The military, per a Reuters report, made multiple detentions of National League for Democracy (NLD) leaders during early morning raid operations in response to what they call "election fraud." A spokesperson for the NLD party told the news outlet Suu Kyi, President Win Myint, and others had been taken by the military.
In the region's most recent election, Suu Kyi's party ultimately won a reported 83 percent of the vote. A pre-written statement, said to be from Suu Kyi and shared to Facebook , saw the leader urging the people of Myanmar to not accept the miltary's takeover and "to respond and wholeheartedly protest" it.
Tirana Hassan, deputy executive director and chief programs officer of the global human rights advocacy organization Human Rights Watch, warned early Monday that the "overturning of Myanmar's constitutional order" and the aforementioned arrests could trigger a human rights crisis in the country.
"The situation in Myanmar requires an urgent response from the international community, Hassan said in a statement shared on Twitter. "Now is not the time for the kind of diplomatic foot-dragging that has long characterized engagement [with] Myanmar's extraordinarily abusive military regime."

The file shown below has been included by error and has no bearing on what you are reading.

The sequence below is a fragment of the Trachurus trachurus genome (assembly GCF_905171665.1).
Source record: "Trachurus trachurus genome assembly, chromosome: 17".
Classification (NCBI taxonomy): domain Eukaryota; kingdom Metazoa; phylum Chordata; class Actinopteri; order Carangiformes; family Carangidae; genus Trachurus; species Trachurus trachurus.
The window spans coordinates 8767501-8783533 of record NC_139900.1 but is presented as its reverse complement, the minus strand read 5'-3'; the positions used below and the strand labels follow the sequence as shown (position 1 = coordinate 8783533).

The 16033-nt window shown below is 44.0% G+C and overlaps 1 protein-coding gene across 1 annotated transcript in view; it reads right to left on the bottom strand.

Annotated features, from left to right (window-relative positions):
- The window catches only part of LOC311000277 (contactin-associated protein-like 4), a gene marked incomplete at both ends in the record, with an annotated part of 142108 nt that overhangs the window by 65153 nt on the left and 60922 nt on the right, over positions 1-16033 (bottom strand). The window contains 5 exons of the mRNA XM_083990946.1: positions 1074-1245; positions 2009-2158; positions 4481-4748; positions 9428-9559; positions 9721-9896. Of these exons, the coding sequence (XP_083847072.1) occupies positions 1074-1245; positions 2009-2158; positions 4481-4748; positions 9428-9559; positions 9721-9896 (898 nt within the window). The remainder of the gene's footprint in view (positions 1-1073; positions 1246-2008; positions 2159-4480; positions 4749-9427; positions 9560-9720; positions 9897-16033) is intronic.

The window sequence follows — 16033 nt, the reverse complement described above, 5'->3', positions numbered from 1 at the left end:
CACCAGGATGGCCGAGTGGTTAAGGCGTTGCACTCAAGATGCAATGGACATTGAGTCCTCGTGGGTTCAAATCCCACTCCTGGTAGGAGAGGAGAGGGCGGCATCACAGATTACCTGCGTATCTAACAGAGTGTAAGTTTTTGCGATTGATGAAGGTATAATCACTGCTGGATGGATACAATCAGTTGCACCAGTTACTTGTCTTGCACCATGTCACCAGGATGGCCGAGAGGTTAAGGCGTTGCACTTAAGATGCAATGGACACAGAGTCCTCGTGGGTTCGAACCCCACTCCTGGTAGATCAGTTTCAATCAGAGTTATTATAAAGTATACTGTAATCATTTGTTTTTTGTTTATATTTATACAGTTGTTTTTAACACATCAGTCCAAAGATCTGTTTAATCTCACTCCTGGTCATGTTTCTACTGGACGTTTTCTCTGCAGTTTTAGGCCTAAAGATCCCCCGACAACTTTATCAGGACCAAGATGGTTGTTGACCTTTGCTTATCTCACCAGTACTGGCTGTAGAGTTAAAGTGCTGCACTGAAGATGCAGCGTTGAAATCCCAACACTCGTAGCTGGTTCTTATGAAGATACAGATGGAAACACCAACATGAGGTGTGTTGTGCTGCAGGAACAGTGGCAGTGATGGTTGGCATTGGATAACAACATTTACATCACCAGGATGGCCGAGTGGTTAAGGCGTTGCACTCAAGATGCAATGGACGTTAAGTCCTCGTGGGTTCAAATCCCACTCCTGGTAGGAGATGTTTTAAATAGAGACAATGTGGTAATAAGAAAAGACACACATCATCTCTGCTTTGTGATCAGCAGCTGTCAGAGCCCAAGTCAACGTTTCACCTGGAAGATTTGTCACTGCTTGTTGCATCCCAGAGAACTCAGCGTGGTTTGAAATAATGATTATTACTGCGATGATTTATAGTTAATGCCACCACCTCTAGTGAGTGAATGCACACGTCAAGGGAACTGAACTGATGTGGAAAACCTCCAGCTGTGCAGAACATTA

On Sunday, White House Press Secretary Jen Psaki said Joe Biden had been briefed on the situation in Myanmar, also known as Burma.
"We continue to affirm our strong support for Burma's democratic institutions and, in coordination with our regional partners, urge the military and all other parties to adhere to democratic norms and the rule of law, and to release those detained today," Psaki said, adding that the U.S. "opposes any attempt" to interfere with Myanmar’s democratic transition. The ongoing situation, she added, is being closely monitored by the Biden administration.
According to an announcement shared via a military-backed TV station in the region, Gen. Min Aung Hlaing will be in charge of Myanmar for a year.